Several children with duplicated MECP2 and IRAK1 were reported to have suffered severe recurrent respiratory infections with decreased IgA levels and poor antibody responses due to polysaccharide antigens exhibited in some children [26]. Even though Patient 2 had severe recurrent respiratory infections requiring hospitalization thrice a year, there was no evidence of immunodeficiency as per our assessment of complement and Ig antibodies. In a previous study, patients with overexpressed MECP2 were partially immunodeficient possibly due to the overexpression of MECP2 suppressing interferon (IFN)-γ secretion from T helper cells [27]. The intermediate signaling molecule, IRAK1, is known to have a critical roles in the Toll-like receptor (TLR) signaling pathway and activation and regulation of innate and adaptive immunity [28, 29]. Thus, cellular immune dysfunction, due in part to the suppression of IFN-γ production from T helper cells, is potentially caused by overexpression of MECP2 and IRAK1 in Xq28 duplication syndrome. However, additional studies for humoral immune dysfunction in Xq28 duplication are required.

Females rarely display the canonical neurological phenotypes including intellectual disability, associated with MECP2 duplication is due to extreme (>80%) or complete (100%) skewed XCI [30, 31]. The Mother of Patients 1 and 2 had the same duplication profile as her son. However, she had completely skewed (100%) XCI, including the duplicated MECP2 region, and she significantly little neurological manifestations as compared to her sons. Female patients carrying MECP2 mutations in Rett syndrome display X-linked dominant inheritance and not skewed XCI. However, female carriers with MECP2 duplication exhibit X-linked recessive inheritance and skewed XCI. This implies that overexpression of the neighboring genes in the duplicated Xq28 region rather than MECP2 itself causes negative selection, leading to XCI during the early embryonic period [32]. Mayo et al. specifically noted that the arrest-defective protein 1 homolog A (ARD1A or NAA10; MIM *300013) and host cell factor C1 (HCFC1; MIM *300019) as genes responsible for induced preferential XCI in females [33]. In our study the Mother had duplication in parts of NAA10 and HCFC1, and thus the possibility of negative selection was considered. In prior studies, obvious clinical phenotypes of MECP2 duplication syndrome was reported in females with less than 70% skewed XCI [31, 3436]. Additional research on the mechanism of XCI is needed, especially since negative selection may not occur despite the duplication of NAA1 and HCFC1. Further studies dissecting the genotype-phenotype correlation against the degree of MECP2 expression are also required.

Conclusions

MECP2/IRAK1 duplication at Xq28 is inherited as an X-linked recessive trait and male-specific disorder associated with severe intellectual disability. MECP2/IRAK1 was associated with primary dose-sensitive and dose-critical gene for the neurological phenotypes. Carrier mother had mild neuropsychiatric symptoms despite of markedly skewed XCI. Additional research is needed to know the relationship between neuropsychiatric phenotype and degree of MECP2 expression.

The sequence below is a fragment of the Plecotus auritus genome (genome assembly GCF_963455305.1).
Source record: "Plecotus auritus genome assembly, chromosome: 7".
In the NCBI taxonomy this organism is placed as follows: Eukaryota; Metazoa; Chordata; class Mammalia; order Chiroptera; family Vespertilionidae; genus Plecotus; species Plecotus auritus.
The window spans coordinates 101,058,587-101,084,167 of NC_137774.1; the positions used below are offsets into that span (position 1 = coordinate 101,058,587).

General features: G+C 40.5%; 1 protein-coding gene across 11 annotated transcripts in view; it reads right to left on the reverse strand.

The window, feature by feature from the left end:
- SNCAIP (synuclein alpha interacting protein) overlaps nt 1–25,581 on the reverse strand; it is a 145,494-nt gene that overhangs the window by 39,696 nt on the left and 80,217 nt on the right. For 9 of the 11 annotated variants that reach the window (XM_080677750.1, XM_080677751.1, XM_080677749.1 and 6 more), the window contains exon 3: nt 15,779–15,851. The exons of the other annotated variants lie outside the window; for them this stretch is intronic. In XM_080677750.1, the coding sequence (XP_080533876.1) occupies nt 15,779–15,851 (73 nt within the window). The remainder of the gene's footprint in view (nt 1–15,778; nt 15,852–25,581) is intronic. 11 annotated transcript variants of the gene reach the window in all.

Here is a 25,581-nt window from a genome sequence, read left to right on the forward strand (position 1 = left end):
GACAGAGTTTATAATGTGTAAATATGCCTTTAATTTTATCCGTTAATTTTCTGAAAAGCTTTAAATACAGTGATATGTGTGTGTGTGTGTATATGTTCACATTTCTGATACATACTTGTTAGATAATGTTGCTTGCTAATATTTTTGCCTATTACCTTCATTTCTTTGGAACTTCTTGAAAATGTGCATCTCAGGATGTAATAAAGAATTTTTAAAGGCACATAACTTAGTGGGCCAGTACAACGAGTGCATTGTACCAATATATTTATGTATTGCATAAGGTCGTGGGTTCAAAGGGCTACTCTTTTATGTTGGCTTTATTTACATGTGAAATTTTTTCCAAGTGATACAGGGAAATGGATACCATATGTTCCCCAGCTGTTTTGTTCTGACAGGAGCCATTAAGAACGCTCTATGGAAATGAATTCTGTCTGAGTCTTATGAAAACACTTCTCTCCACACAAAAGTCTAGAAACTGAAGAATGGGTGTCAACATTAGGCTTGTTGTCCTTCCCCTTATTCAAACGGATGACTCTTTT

Abbreviations

ANA: 

Anti-nuclear antibody

ARD1A or NAA10: 

Arrest-defective protein 1 homolog A

Array-CGH: 

Array-based genomic hybridization

BSID II: 

Bayley scales of infant development test II

DSM-V: 

Fifth edition of the diagnostic and statistical manual of mental disorders

EEG: 

Electroencephalogram

HCFC1: 

Host cell factor C1

HUMURA: 

Human androgen-receptor locus

IFN: 

Interferon

Ig: 

Immunoglobulin

IRAK1: 

Interleukin-1 receptor associated kinase 1

K-CDR: 

Korean-child development review

K-WAIS-IV: 

Korean Wechsler adult intelligence scale fourth edition

MECP2: 

Methyl-CpG-binding protein 2

MLPA: 

Multiplex ligation-dependent probe amplification

MRC: 

Medical research council

MRI: 

Magnetic resonance imaging

PCR: 

Polymerase chain reaction

TLR: 

Toll-like receptor

XCI: 

X chromosome inactivation

XLID: 

X-linked intellectual disability

Declarations

Acknowledgements

We thank the participating patients and their family members in this study.

Funding

This study was supported by a grant from the National Research Foundation of Korea (NRF) funded by the Ministry of Education, Science and Technology (2014047236).

Availability of data and materials

The datasets used and/or analysed during the current study are available from the corresponding author on reasonable request.

Authors’ contributions

DKY was involved in the patient care, and drafted the manuscript. JEP and SJK performed molecular genetic analyses. SHS and KYC were involved in the patient care and critical revision for content. All authors read and approved the final manuscript.

Competing interests

The authors have declared that no competing interests exist.

Consent for publication

Regulations and written informed consents were obtained from the adult participant and the parent of the affected child patients for publication of clinical and genetic report and any accompanying images.

Ethics approval and consent to participate

The study protocol was approved by the appropriate Institutional Review Board of CHA University, Republic of Korea and affiliated hospital according to the national law. Written informed consents were obtained from the adult participant and the parent of the affected child patients.

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Authors’ Affiliations

(1)
Department of Pediatrics, CHA Bundang Medical Center, School of Medicine, CHA University
(2)
Genetics Laboratory, Fertility Center, CHA Gangnam Medical Center, School of Medicine, CHA University
(3)
GenoLifeCare Division, BioCore
(4)
Department of Biomedical Science, College of Life Science, CHA University